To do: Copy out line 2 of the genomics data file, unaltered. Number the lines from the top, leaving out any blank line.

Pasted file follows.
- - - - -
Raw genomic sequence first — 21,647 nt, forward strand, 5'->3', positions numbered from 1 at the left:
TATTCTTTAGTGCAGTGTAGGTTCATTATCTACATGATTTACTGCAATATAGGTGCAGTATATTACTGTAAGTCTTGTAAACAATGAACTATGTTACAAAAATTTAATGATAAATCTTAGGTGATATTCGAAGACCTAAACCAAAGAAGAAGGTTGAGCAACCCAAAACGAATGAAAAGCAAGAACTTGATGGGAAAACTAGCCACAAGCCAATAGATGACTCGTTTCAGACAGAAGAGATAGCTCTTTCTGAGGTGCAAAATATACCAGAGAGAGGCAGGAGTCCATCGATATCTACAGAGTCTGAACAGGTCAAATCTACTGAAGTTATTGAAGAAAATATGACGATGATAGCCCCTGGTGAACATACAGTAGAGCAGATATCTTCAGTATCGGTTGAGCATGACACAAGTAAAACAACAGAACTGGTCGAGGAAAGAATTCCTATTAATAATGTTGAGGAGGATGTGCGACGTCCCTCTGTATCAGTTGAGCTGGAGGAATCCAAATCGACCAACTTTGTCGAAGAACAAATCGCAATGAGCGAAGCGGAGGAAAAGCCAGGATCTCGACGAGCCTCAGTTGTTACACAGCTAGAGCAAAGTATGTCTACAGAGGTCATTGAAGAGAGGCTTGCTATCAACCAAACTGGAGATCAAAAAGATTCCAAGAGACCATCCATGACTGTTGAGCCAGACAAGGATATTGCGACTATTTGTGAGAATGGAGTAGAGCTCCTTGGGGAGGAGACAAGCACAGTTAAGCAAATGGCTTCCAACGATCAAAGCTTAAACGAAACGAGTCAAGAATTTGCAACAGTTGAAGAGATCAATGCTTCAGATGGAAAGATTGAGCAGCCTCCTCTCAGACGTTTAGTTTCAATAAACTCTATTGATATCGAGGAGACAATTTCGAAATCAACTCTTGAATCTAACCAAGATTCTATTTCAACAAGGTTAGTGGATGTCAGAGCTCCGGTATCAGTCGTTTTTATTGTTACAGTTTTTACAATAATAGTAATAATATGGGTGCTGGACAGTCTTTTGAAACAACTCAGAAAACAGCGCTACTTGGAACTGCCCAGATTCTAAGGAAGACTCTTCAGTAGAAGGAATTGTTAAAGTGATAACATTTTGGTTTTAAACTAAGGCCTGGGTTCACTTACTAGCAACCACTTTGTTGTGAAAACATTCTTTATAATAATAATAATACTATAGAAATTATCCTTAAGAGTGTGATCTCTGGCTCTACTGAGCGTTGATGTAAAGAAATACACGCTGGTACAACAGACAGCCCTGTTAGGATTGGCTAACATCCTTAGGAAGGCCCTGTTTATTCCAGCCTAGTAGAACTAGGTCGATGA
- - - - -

TATTCTTTAGTGCAGTGTAGGTTCATTATCTACATGATTTACTGCAATATAGGTGCAGTATATTACTGTAAGTCTTGTAAACAATGAACTATGTTACAAAAATTTAATGATAAATCTTAGGTGATATTCGAAGACCTAAACCAAAGAAGAAGGTTGAGCAACCCAAAACGAATGAAAAGCAAGAACTTGATGGGAAAACTAGCCACAAGCCAATAGATGACTCGTTTCAGACAGAAGAGATAGCTCTTTCTGAGGTGCAAAATATACCAGAGAGAGGCAGGAGTCCATCGATATCTACAGAGTCTGAACAGGTCAAATCTACTGAAGTTATTGAAGAAAATATGACGATGATAGCCCCTGGTGAACATACAGTAGAGCAGATATCTTCAGTATCGGTTGAGCATGACACAAGTAAAACAACAGAACTGGTCGAGGAAAGAATTCCTATTAATAATGTTGAGGAGGATGTGCGACGTCCCTCTGTATCAGTTGAGCTGGAGGAATCCAAATCGACCAACTTTGTCGAAGAACAAATCGCAATGAGCGAAGCGGAGGAAAAGCCAGGATCTCGACGAGCCTCAGTTGTTACACAGCTAGAGCAAAGTATGTCTACAGAGGTCATTGAAGAGAGGCTTGCTATCAACCAAACTGGAGATCAAAAAGATTCCAAGAGACCATCCATGACTGTTGAGCCAGACAAGGATATTGCGACTATTTGTGAGAATGGAGTAGAGCTCCTTGGGGAGGAGACAAGCACAGTTAAGCAAATGGCTTCCAACGATCAAAGCTTAAACGAAACGAGTCAAGAATTTGCAACAGTTGAAGAGATCAATGCTTCAGATGGAAAGATTGAGCAGCCTCCTCTCAGACGTTTAGTTTCAATAAACTCTATTGATATCGAGGAGACAATTTCGAAATCAACTCTTGAATCTAACCAAGATTCTATTTCAACAAGGTTAGTGGATGTCAGAGCTCCGGTATCAGTCGTTTTTATTGTTACAGTTTTTACAATAATAGTAATAATATGGGTGCTGGACAGTCTTTTGAAACAACTCAGAAAACAGCGCTACTTGGAACTGCCCAGATTCTAAGGAAGACTCTTCAGTAGAAGGAATTGTTAAAGTGATAACATTTTGGTTTTAAACTAAGGCCTGGGTTCACTTACTAGCAACCACTTTGTTGTGAAAACATTCTTTATAATAATAATAATACTATAGAAATTATCCTTAAGAGTGTGATCTCTGGCTCTACTGAGCGTTGATGTAAAGAAATACACGCTGGTACAACAGACAGCCCTGTTAGGATTGGCTAACATCCTTAGGAAGGCCCTGTTTATTCCAGCCTAGTAGAACTAGGTCGATGA